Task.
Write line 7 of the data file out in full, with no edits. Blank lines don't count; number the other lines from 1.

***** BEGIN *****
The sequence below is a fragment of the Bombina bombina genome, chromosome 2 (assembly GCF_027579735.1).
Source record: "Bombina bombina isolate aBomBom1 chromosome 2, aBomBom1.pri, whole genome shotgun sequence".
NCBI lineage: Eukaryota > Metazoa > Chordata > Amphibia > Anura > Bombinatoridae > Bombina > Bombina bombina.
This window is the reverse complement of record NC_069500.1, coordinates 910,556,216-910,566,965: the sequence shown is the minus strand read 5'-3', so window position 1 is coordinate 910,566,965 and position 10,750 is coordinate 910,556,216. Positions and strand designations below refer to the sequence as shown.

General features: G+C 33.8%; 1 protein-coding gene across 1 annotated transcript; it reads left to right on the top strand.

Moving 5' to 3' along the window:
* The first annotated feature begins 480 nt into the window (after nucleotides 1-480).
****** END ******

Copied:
* The first annotated feature begins 480 nt into the window (after nucleotides 1-480).